Broncos and Seahawks? Negative. The Super Bowl is really about a small town in central Arkansas (thank you, cheese dip)

Nobody appreciates Arkansas, and that’s probably truer with food than anything else: it’s right near Texas and Louisiana (both extremely famous in different food sub-categories), and it doesn’t even have an official state food. But around this time of year every year, the U.S. football-watching, friend-bonding, couch-ass-imprinting community should throw up a timely nod (and pour out some of that 60 calorie lager on your fine rug) for Arkansas: the state gave us the idea of ‘cheese dip,’ which is one of the most searched-for things in the U.S. around the Super Bowl. (Chicken wings are really the centerpiece; Americans might consume 1.25 billion this Sunday.)

It all began in 1935 in central Arkansas — a restaurant owner named Blackie Donnelly, a Mexican immigrant, started serving the concoction (actually devised by his wife) at their joint, Mexico Chiquita. It’s detailed in this documentary, Queso Fever

Because of Arkansas’ now deep and abiding cultural love for cheese dip — “it goes way beyond Velveeta and Rotel here,” they will tell you — the World Cheese Dip Championships are now held in Little Rock annually:

The event skipped 2013, but it’s coming back in October 2014 — at the Clinton Library!

So as you’re watching Peyton Manning and Marshawn Lynch this Sunday, look quickly at a U.S. map and nod approvingly at Arkansas — that’s the state where this cheesy, dip-tastic bounty truly originated.

If you navigated to this page looking for recipes, I don’t want to let you down. Here’s one good one:

If you want to mix it up a little — Blackie Donnelly is deceased now, so he wouldn’t be offended directly — Trisha Yearwood has a “Charleston Cheese Dip” that’s pretty interesting:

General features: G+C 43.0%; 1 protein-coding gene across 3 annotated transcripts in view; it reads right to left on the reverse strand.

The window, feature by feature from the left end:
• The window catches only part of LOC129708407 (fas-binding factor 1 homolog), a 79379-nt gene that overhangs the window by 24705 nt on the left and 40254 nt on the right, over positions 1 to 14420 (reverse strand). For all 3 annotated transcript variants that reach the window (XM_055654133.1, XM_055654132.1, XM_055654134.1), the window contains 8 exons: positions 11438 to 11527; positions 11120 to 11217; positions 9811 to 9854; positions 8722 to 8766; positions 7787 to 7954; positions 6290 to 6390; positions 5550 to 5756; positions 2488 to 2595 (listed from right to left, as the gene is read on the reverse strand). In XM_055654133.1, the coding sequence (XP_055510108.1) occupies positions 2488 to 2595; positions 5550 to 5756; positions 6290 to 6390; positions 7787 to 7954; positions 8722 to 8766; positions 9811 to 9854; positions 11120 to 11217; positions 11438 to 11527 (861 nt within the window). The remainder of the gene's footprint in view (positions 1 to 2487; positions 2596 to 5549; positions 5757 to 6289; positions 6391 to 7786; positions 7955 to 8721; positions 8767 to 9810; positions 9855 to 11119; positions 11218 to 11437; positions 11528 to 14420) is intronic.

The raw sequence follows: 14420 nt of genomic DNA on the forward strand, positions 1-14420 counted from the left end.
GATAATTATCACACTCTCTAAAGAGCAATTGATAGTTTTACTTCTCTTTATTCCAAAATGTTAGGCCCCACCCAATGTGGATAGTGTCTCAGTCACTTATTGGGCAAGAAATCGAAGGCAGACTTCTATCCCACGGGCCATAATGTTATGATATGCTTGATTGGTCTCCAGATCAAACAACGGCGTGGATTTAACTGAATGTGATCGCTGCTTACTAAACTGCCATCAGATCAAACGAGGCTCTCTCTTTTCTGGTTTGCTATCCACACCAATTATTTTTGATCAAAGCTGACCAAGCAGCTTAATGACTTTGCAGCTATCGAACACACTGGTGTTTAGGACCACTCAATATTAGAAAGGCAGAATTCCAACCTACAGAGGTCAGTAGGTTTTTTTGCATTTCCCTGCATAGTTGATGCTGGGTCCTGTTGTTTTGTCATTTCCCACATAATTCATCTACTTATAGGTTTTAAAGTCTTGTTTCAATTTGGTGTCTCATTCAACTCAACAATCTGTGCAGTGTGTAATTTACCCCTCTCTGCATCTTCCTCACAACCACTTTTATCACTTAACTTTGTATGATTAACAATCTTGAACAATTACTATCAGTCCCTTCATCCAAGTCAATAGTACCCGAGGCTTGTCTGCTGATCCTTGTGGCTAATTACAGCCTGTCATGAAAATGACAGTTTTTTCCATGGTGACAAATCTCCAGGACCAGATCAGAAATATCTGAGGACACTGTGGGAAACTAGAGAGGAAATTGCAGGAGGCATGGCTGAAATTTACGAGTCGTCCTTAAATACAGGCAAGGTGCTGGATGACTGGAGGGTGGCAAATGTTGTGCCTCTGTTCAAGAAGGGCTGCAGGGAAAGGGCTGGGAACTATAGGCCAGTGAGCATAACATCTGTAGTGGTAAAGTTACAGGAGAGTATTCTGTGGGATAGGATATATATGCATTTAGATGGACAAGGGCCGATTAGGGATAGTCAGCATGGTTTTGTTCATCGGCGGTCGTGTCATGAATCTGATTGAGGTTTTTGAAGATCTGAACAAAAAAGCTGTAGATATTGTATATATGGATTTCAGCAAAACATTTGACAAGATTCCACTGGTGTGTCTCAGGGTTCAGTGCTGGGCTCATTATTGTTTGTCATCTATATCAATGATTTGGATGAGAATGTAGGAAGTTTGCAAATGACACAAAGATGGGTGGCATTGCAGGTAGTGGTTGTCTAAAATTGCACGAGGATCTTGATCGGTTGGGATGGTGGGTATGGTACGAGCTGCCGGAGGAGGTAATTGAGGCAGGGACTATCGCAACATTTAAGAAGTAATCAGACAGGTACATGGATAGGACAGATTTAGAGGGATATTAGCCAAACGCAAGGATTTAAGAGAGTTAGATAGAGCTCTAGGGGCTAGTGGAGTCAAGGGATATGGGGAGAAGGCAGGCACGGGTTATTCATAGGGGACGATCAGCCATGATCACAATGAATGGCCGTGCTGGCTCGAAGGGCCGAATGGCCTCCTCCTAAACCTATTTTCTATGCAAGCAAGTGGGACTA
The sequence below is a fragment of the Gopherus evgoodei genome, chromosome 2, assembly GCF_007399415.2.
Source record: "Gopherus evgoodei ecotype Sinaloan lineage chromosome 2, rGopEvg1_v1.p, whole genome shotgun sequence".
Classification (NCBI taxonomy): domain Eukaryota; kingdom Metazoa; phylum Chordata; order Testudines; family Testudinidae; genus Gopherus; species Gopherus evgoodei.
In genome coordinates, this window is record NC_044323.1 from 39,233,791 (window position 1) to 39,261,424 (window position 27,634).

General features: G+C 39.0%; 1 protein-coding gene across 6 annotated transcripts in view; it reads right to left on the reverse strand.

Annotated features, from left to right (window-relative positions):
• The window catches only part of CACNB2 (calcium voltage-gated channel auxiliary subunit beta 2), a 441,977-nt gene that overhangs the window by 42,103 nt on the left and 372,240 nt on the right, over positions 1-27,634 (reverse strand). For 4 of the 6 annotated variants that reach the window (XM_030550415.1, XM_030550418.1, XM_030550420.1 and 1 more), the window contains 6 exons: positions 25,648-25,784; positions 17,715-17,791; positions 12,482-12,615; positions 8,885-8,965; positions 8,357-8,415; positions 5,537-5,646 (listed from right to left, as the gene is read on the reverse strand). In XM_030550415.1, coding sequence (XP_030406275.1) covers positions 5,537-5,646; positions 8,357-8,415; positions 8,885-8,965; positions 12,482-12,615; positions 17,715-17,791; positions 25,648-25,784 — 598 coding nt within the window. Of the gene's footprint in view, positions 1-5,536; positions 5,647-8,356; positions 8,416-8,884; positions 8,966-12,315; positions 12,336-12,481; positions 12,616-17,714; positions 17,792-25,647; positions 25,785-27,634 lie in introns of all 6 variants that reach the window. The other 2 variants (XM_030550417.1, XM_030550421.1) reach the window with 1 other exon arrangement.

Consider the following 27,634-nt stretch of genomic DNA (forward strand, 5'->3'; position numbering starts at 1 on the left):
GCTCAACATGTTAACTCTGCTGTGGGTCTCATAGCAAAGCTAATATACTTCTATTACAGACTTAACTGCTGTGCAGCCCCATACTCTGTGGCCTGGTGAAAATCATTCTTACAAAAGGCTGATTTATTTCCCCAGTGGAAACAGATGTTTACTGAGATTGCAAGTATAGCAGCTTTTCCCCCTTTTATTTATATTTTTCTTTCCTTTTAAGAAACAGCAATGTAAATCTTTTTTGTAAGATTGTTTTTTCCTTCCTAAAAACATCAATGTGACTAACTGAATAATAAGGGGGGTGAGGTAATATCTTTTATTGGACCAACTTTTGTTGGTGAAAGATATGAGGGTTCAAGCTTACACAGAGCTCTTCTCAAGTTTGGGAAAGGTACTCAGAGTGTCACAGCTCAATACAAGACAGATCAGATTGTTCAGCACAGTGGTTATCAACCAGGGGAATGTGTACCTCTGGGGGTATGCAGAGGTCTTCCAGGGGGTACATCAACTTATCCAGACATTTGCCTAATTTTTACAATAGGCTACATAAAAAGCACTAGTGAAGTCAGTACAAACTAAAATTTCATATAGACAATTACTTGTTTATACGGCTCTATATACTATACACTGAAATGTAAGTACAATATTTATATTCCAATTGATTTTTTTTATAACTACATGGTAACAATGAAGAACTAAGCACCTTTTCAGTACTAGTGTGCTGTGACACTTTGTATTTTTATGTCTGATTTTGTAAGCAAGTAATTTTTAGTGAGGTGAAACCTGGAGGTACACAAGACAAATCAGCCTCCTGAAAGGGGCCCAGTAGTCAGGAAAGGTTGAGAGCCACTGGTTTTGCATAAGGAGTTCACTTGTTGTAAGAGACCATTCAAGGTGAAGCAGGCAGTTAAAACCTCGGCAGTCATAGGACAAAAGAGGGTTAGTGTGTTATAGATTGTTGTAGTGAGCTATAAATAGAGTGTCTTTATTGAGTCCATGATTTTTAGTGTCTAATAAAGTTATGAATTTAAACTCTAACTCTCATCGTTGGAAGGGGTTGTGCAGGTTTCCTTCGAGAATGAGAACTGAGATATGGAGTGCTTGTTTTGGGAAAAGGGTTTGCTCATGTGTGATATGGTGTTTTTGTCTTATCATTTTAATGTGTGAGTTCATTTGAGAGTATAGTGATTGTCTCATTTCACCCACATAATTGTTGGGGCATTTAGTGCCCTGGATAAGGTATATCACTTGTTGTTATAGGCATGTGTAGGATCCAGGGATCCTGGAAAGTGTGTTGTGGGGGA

1/2 cup mayonnaise
One 8-ounce package cream cheese, softened
1 cup grated sharp Cheddar cheese
1/2 cup grated Monterey Jack cheese
2 green onions, finely chopped
1 dash cayenne pepper
8 butter crackers, crushed, such as Ritz
8 slices bacon, cooked and crumbled
Corn chips, crackers or bagel chips, for serving
Preheat the oven to 350 degrees F.

In a medium bowl, mix the mayonnaise, cream cheese, Cheddar cheese, Monterey Jack cheese, green onions and cayenne pepper. Transfer the mixture to a shallow baking dish, such as a 9-inch pie pan. Top the mixture with the cracker crumbs and bake until heated through, about 15 minutes.

Remove the pan from the oven and top with the bacon. Serve immediately with corn chips, crackers or bagel chips.

I wouldn’t per se classify that as healthy, but just try to get to the gym for an hour or so during pre-game hype.

And here’s the recipe for the original 1935 classic:


How to make it

  • Melt butter in a saucepan. Add flour and stir around until flour loses its raw taste, about 2 minutes.
  • Add the remaining ingredients including the milk.
  • Then add the cheese.
  • Stir until cheese is melted.
  • Serve with tortilla chips.

Enjoy, y’all. If you want to tie Arkansas and cheese dip back to the game, remember this: Bret Bielama coached both Russell Wilson and Montee Ball at Wisconsin; now he’s the head coach of the University of Arkansas. It all comes back to the Natural State.

Ted Bauer